'Illegal' warriors

'Illegal' warriors repair the Great Barrier Reef

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IT is the secret underwater gardening practice that has been helping the Great Barrier Reef survive after a cyclone.

Several operators have owned up to the practice of coral flipping, where divers are deployed underwater to, quite literally, turn live coral the right way up after it has been tipped over in a cyclone – much in the same way gardeners replant healthy trees ripped out of the ground.

Coral depends on its photosynthetic algae to survive and if the algae cannot reach sunlight, the entire organism dies.

The Great Barrier Reef Marine Park Authority takes a common sense approach to the activity, only frowning upon it if the coral is removed or moved somewhere else.

Association of Marine Park Tourism Operators chief executive Col McKenzie said nearly every operator had carried out the practice for years, discreetly.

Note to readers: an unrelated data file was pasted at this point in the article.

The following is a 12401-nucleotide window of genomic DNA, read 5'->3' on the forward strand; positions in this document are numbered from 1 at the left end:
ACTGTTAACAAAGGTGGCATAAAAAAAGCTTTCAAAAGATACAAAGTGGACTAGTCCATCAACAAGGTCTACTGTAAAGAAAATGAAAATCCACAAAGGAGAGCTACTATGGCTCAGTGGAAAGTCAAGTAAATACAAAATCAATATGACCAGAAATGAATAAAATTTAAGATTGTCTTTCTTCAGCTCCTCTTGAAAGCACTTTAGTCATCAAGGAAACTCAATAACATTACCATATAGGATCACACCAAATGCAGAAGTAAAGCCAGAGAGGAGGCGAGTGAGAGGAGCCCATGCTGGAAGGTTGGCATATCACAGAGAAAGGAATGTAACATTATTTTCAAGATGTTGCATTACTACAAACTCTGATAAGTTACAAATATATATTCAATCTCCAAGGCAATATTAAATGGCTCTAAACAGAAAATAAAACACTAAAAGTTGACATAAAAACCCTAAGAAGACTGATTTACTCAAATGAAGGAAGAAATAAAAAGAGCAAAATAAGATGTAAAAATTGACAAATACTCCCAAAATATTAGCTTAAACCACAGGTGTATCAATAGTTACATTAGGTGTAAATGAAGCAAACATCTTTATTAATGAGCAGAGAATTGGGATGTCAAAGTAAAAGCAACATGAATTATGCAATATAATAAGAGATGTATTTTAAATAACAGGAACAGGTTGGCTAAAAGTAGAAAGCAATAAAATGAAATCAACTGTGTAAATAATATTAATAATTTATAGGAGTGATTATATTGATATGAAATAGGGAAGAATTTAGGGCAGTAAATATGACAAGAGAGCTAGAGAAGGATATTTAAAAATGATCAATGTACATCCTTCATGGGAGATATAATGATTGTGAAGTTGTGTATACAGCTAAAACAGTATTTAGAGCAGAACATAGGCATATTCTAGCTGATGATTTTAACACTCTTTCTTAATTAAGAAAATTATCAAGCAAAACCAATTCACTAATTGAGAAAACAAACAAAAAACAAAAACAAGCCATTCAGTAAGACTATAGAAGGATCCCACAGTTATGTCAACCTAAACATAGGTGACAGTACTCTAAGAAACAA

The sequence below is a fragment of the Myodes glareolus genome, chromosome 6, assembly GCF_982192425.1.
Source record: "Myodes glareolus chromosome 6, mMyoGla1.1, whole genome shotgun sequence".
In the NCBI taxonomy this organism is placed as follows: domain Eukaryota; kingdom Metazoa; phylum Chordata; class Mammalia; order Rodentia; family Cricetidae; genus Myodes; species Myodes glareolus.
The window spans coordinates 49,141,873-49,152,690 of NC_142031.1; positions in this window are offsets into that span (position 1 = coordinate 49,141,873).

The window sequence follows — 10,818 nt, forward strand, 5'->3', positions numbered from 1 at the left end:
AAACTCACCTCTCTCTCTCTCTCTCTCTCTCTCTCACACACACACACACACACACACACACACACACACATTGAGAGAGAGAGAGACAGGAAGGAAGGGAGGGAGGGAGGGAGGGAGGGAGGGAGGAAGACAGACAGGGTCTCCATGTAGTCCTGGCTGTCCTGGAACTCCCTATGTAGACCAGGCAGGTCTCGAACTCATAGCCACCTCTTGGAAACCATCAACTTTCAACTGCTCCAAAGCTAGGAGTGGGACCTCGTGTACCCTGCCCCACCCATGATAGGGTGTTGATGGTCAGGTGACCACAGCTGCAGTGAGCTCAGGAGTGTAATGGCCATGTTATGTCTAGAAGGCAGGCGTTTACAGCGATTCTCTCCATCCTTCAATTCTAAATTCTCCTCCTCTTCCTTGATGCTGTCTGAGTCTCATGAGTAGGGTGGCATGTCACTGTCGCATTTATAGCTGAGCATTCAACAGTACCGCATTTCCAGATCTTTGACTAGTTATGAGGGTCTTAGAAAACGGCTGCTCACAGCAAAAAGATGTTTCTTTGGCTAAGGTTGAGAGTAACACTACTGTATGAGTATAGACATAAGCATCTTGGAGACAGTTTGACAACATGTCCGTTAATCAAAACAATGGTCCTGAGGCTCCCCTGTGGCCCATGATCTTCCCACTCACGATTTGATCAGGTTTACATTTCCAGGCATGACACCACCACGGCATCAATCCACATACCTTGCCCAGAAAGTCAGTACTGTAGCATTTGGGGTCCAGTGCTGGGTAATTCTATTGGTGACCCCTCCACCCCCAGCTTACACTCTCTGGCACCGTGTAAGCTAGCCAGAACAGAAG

“People do it on the quiet,” Mr McKenzie said.

“They just ignore the restrictions and just do it. I know as a dive instructor, I would swim along and if you see a bit of coral that’s been turned over from the day before, you just flip it back over. You wouldn’t leave it to die. It would be like leaving an animal on the side of the road and ignoring it.”

Several sections of the Great Barrier Reef received damage during cyclone Yasi at the start of last month.

Mr McKenzie said there were plenty of divers who had been on coral flipping duties since the category 5 cyclone struck.
It has not been uncommon for divers to flip over massive table corals up to 5-6m in diameter.

A GBRMPA spokeswoman said the authority recognised tourism operators needed to carry out minor remedial work on their small reef sites, such as flipping some coral which would otherwise die.


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